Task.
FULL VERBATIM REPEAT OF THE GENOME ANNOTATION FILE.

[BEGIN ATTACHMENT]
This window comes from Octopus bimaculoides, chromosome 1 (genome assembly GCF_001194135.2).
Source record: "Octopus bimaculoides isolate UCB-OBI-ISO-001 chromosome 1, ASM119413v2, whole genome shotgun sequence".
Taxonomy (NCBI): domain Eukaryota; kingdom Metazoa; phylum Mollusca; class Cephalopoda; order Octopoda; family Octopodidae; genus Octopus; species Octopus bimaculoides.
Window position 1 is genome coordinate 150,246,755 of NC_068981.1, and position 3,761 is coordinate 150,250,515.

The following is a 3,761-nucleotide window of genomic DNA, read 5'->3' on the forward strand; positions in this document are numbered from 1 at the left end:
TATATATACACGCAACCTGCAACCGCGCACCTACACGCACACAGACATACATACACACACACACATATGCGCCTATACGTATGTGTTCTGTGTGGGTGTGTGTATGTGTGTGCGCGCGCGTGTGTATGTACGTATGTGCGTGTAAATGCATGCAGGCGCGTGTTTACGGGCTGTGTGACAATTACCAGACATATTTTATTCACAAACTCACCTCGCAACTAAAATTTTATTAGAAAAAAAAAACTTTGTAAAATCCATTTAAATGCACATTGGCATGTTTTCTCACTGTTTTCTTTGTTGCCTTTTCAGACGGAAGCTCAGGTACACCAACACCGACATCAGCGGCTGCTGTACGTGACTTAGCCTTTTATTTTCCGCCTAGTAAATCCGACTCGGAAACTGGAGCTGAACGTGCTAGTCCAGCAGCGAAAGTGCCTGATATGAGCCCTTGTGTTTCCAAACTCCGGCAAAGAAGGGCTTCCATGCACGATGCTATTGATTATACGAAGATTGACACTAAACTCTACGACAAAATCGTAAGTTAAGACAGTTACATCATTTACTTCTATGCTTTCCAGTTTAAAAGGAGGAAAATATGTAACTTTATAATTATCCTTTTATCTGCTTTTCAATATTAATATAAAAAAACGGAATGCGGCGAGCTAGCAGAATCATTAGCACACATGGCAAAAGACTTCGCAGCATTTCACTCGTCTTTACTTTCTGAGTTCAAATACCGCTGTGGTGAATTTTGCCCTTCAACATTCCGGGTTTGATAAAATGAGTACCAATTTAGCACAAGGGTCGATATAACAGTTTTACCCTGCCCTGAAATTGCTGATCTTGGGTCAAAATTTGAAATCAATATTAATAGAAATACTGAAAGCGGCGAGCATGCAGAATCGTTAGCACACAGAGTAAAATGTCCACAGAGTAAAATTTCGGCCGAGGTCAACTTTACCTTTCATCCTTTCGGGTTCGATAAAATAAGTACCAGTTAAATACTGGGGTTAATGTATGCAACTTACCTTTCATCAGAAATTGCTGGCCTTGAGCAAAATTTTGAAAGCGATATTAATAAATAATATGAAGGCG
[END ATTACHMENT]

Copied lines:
This window comes from Octopus bimaculoides, chromosome 1 (genome assembly GCF_001194135.2).
Source record: "Octopus bimaculoides isolate UCB-OBI-ISO-001 chromosome 1, ASM119413v2, whole genome shotgun sequence".
Taxonomy (NCBI): domain Eukaryota; kingdom Metazoa; phylum Mollusca; class Cephalopoda; order Octopoda; family Octopodidae; genus Octopus; species Octopus bimaculoides.
Window position 1 is genome coordinate 150,246,755 of NC_068981.1, and position 3,761 is coordinate 150,250,515.

The following is a 3,761-nucleotide window of genomic DNA, read 5'->3' on the forward strand; positions in this document are numbered from 1 at the left end:
TATATATACACGCAACCTGCAACCGCGCACCTACACGCACACAGACATACATACACACACACACATATGCGCCTATACGTATGTGTTCTGTGTGGGTGTGTGTATGTGTGTGCGCGCGCGTGTGTATGTACGTATGTGCGTGTAAATGCATGCAGGCGCGTGTTTACGGGCTGTGTGACAATTACCAGACATATTTTATTCACAAACTCACCTCGCAACTAAAATTTTATTAGAAAAAAAAAACTTTGTAAAATCCATTTAAATGCACATTGGCATGTTTTCTCACTGTTTTCTTTGTTGCCTTTTCAGACGGAAGCTCAGGTACACCAACACCGACATCAGCGGCTGCTGTACGTGACTTAGCCTTTTATTTTCCGCCTAGTAAATCCGACTCGGAAACTGGAGCTGAACGTGCTAGTCCAGCAGCGAAAGTGCCTGATATGAGCCCTTGTGTTTCCAAACTCCGGCAAAGAAGGGCTTCCATGCACGATGCTATTGATTATACGAAGATTGACACTAAACTCTACGACAAAATCGTAAGTTAAGACAGTTACATCATTTACTTCTATGCTTTCCAGTTTAAAAGGAGGAAAATATGTAACTTTATAATTATCCTTTTATCTGCTTTTCAATATTAATATAAAAAAACGGAATGCGGCGAGCTAGCAGAATCATTAGCACACATGGCAAAAGACTTCGCAGCATTTCACTCGTCTTTACTTTCTGAGTTCAAATACCGCTGTGGTGAATTTTGCCCTTCAACATTCCGGGTTTGATAAAATGAGTACCAATTTAGCACAAGGGTCGATATAACAGTTTTACCCTGCCCTGAAATTGCTGATCTTGGGTCAAAATTTGAAATCAATATTAATAGAAATACTGAAAGCGGCGAGCATGCAGAATCGTTAGCACACAGAGTAAAATGTCCACAGAGTAAAATTTCGGCCGAGGTCAACTTTACCTTTCATCCTTTCGGGTTCGATAAAATAAGTACCAGTTAAATACTGGGGTTAATGTATGCAACTTACCTTTCATCAGAAATTGCTGGCCTTGAGCAAAATTTTGAAAGCGATATTAATAAATAATATGAAGGCG